Even the postures in Going Away Party are radical, not dancers’ postures at all. Clearly someone had told these people to round their shoulders, cave in their chests, and thrust their pelvises forward in a trademark country-western slouch–though the effect was subtle, the cliche never overdone. The women more than the men brought their own qualities to this uncharacteristic look: Nancy Colahan, blond ponytail swinging, had the bounciest, most elastic C shape; Denise Pons, a ballet dancer, flounced truculently, torso thrust up despite her curved shoulders; and Kate Johnson was the pert good girl, the alert and preternaturally upright nerd. All of the men except Baryshnikov–Rob Besserer, Jamie Bishton, and David Parsons–are modern dancers and looked fine; but Baryshnikov couldn’t bring off the country-western insouciance. I’ve seen him witty and casual, but he doesn’t carry his weight low enough to make a thrust pelvis and bent knees look natural. And who put creases in his blue jeans?

Baryshnikov was terrific in Ten Suggestions, however, a pared and polished solo for a dancer in silky pink pajamas. Other writers have complained that because Baryshnikov isn’t as big as Morris he can’t give the dance the same ironic contrast between physical bulk and dainty choreography. Perhaps because I haven’t seen Morris do it I’m inclined to say, so what? It may be a different dance, but it’s still funny and it’s still fine. In fact, with his clean lines, Baryshnikov may make the dance’s relationship to the music more apparent than Morris ever could have.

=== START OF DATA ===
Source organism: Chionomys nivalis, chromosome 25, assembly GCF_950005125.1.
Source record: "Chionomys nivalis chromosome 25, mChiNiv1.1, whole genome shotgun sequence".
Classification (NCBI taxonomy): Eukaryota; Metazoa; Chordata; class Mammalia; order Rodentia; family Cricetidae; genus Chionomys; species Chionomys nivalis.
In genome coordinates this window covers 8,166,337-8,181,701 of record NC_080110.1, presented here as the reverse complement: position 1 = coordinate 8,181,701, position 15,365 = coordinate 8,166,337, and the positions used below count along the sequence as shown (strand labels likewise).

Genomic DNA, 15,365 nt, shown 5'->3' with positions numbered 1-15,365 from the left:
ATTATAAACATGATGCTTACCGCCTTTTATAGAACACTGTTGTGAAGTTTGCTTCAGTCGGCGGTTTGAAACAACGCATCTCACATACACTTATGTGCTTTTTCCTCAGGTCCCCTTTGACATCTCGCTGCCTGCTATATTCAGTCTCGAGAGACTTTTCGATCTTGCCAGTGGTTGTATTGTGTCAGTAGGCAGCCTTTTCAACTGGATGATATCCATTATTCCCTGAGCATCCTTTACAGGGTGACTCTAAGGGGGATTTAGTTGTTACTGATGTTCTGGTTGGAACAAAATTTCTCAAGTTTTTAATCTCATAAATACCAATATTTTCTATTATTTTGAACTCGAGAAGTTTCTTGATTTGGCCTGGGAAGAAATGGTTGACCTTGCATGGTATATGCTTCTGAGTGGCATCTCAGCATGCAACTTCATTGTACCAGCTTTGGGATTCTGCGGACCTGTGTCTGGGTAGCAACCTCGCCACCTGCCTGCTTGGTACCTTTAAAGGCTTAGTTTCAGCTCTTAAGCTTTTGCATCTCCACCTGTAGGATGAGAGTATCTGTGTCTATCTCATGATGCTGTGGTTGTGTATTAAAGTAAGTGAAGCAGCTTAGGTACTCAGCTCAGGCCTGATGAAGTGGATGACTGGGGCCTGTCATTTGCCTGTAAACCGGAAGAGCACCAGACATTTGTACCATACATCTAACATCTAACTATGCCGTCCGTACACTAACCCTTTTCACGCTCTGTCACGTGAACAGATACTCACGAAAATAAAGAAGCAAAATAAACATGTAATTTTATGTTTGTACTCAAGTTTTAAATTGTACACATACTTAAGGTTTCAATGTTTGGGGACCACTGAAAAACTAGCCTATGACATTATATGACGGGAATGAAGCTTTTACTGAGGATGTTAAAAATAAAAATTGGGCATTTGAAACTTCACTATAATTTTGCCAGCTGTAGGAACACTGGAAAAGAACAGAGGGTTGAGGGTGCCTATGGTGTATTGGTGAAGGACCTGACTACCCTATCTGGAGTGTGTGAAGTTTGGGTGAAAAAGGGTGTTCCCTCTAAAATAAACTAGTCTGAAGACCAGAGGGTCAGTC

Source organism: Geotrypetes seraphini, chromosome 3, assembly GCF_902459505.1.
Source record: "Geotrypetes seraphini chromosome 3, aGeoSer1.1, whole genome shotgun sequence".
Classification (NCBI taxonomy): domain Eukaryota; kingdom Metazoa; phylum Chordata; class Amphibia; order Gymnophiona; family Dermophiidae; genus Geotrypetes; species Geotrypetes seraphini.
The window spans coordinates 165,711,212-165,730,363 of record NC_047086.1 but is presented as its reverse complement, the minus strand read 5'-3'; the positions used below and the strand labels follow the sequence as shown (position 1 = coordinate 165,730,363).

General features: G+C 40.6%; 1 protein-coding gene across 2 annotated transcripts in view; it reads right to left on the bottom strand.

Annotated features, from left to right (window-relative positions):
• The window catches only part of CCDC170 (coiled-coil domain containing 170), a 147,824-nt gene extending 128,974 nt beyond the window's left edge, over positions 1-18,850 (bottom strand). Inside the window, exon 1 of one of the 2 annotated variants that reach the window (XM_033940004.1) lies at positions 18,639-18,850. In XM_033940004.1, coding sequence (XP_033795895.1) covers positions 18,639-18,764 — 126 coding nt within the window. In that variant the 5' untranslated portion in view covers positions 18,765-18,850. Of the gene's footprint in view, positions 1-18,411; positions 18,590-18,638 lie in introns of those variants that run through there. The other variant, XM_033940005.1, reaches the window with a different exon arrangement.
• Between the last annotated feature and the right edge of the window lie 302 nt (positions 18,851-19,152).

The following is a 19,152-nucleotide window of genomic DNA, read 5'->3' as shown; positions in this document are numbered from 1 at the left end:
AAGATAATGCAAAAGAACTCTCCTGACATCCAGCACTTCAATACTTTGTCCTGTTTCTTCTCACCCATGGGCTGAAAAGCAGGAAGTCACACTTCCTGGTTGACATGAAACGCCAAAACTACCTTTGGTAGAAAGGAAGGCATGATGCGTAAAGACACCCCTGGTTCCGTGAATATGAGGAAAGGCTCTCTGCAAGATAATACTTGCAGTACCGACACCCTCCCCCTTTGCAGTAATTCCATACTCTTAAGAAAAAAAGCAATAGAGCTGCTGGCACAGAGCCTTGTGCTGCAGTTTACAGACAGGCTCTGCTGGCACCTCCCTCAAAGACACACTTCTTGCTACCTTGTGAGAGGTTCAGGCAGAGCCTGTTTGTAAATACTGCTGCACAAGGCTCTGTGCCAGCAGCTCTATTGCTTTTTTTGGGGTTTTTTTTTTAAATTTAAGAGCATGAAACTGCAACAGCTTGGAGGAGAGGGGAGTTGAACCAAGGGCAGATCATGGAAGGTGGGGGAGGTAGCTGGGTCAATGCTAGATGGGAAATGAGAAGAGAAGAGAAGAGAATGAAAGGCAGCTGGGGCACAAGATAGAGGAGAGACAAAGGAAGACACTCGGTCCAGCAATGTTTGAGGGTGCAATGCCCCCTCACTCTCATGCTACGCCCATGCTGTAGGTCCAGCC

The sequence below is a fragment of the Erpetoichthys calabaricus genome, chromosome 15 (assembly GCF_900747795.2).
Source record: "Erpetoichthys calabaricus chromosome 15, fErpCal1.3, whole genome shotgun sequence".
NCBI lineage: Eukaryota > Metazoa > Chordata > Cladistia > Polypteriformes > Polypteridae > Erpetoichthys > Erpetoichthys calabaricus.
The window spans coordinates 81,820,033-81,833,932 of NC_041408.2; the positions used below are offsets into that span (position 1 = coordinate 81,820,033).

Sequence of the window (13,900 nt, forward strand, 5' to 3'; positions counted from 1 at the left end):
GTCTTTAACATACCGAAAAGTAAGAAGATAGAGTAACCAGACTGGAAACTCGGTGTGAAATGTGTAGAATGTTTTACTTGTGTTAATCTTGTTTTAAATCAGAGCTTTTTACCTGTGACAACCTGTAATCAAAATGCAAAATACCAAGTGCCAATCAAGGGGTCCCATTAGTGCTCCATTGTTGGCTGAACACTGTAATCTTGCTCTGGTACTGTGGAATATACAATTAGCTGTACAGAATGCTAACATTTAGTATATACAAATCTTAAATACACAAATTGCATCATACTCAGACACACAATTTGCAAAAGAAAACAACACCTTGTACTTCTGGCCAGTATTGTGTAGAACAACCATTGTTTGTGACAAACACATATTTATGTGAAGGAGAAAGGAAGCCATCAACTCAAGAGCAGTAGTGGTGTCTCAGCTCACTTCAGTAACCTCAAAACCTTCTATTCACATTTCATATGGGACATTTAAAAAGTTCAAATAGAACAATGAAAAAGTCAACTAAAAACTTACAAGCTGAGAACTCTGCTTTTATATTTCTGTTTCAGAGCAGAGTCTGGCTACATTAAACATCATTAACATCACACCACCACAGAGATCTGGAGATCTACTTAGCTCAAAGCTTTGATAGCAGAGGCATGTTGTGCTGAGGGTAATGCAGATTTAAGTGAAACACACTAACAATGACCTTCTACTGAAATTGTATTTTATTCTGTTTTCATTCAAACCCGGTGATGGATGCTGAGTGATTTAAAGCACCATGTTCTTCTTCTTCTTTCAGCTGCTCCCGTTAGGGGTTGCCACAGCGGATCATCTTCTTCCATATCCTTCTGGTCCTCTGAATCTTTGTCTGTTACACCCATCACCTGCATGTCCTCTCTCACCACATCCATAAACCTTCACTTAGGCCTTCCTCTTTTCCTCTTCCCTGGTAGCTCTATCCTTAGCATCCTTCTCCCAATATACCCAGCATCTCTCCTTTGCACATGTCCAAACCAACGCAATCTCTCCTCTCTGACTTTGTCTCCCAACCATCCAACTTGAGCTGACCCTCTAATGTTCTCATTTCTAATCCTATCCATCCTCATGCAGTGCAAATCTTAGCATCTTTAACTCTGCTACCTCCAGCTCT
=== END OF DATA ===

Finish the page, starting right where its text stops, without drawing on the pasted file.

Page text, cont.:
That relationship is delicate and inventive. The piano music–Bagatelles op. 5 by Alexander Tcherepnin, nicely played by Linda Dowdell–is by turn pounding, smooth, and soft; a kid’s dreamy doodling, just as the dancing is. The music picks up a phrase, repeats it, varies it, and drops it unaccountably; the movements too are repeated, varied, and careen off in other directions. When the music rolls up and down, the dancer lies on his back and rolls his outstretched arms and legs in the air. A kick accompanies a sudden emphatic note–but looks different when the note is in the soprano instead of the bass range. Morris plays around, making the music and the dancing start and stop at different times, most cleverly when the dancer stops dead in his tracks and his hat flies off his head and lands miraculously on the bagatelle’s ending note.

Ten Suggestions is also studded with dance jokes. A phrase in the first section starts with a somersault, from which the dancer rolls up to a curved position and extends one leg to the front, to the side, and to the back–ballet’s tendu en croix but distorted almost beyond recognition, with the legs in parallel, the foot flexed, and the torso hunched over. It’s something a dancer might find himself doing in a weird dream. A section with a hoop and another with a ribbon recall modern-dance pioneers. When Morris did them, it’s said, these pieces recalled them viciously and hilariously, but Baryshnikov carrying the hoop is clean and lyrical, his arms anchoring it over his head like the fragile crescent of the new moon–not at all funny. When he takes up the long, slender ribbon, however, and throws it with all his might and it stops and dribbles insipidly in midair, he’s definitely turned a joke against himself, if not against anyone else.